Tuesday, 16 December 2014

Three Easy Ways to Make Your Lessons Motivating and Fun

Without motivation it is very hard to learn anything. If you don't want to learn then you won't learn. Let's face it, some school subjects aren't exciting at all.

The teacher could make it worst by lecturing on and on about a topic while making students sit and listen (while in actual fact they will be daydreaming about something else). Imagine, a full class period with only the sound of the teacher's voice droning on.

One example of this is when the teacher reads from the textbook. Or, the teacher tries to make it 'intereactive' by having some students read a few paragraphs. When you're reading from the textbook, or ask a student to read, while the rest of the students are to follow the reading, what do you think everyone else will be doing? Daydreaming. Not following the text. Pretending to listen. Doing their own thing...

Another way teachers can make their lessons boring is by making students copy a whole section of the teacher's writing on the board or a whole section out of the textbook. This will make the teacher feel as though students are learning because of the copious amount of writing but all students will get out of this is cramp in their hands.

If you are doing any of the above then you are making your lessons very boring and unmotivating. Your students will zone out and even misbehave. Is this student below representative of your own students?

So how do teachers avoid having bored and demotivated students? How can you make your lessons motivating and fun? Below are three of the ways.

1. Make the lesson interactive.
Teach but don't lecture. Teaching is about showing and demonstrating not telling. I've always warn others that you'll know you're lecturing when the only sounds you hear is your own voice talking uninterrupted for the last five minutes. So if you're teaching then you should ask questions to get input from students. In this way, you're not the only one talking. Other ways you can make your lessons interactive is by asking for volunteers to demonstrate, make the lessons hands-on so students can have practice and have students ask thinking questions by generating "how" questions.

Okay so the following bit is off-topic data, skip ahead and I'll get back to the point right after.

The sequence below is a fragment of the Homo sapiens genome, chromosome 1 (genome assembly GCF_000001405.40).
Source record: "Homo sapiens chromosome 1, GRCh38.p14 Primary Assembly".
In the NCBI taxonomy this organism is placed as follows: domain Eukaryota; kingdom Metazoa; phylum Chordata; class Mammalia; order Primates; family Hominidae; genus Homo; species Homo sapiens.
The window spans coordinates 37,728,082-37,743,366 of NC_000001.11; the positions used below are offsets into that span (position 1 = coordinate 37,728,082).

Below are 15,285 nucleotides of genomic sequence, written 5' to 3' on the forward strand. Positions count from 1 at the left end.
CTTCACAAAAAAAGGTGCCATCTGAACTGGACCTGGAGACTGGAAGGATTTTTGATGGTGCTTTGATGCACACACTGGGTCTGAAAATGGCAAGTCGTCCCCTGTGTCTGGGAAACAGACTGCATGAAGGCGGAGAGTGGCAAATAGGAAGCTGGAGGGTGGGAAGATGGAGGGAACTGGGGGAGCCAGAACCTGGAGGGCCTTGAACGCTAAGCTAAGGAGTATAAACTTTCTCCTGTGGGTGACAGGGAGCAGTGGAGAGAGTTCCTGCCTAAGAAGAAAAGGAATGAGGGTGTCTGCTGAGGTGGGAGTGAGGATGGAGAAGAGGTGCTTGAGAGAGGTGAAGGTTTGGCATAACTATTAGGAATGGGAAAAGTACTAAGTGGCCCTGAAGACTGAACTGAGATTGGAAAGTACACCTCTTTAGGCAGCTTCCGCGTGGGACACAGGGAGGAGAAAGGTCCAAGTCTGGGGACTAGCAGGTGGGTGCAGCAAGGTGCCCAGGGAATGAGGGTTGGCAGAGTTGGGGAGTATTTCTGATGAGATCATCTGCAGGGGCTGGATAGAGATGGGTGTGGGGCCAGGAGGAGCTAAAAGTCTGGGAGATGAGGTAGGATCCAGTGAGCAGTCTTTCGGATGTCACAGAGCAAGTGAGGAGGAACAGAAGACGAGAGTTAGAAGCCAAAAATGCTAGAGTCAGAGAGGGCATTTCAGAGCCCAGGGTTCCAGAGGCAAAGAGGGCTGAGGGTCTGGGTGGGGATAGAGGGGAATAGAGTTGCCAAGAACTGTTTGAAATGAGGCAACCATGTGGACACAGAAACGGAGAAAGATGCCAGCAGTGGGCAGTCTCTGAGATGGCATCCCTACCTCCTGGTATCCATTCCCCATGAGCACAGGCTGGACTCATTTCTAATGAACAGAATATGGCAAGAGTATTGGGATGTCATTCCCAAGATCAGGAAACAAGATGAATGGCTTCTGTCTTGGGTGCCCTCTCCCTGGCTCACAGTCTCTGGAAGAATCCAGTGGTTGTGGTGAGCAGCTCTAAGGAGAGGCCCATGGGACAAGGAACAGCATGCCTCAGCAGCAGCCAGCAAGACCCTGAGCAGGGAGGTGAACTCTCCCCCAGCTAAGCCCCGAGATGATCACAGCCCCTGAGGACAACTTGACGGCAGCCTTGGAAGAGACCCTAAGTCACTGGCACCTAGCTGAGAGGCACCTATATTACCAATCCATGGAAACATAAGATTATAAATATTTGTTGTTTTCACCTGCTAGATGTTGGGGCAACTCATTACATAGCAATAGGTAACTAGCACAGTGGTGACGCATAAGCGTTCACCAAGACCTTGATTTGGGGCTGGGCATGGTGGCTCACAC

2. Let students be the detective.
Throw the textbook out and get students to research the topic. You can use the textbook as a guide to what topics students should research on and at the end they can use it to check on whether they were on track or not. For example, if the topic is about heritage sites then have each group research about a different site each and then present it to the class. This si much more motivating then just reading it from the geography textbook.

3. Teach students to draw mindmaps.
Mindmaps are diagrams that show the connections of each part. If you need students to write into their books then one way to make the information more appealing and interesting (not to mention, more easily understood) is to draw mindmaps of what they're learning. 

This is an example of a diagram (more on mindmaps soon).

To learn more about motivating students, read about Motivated Learning.

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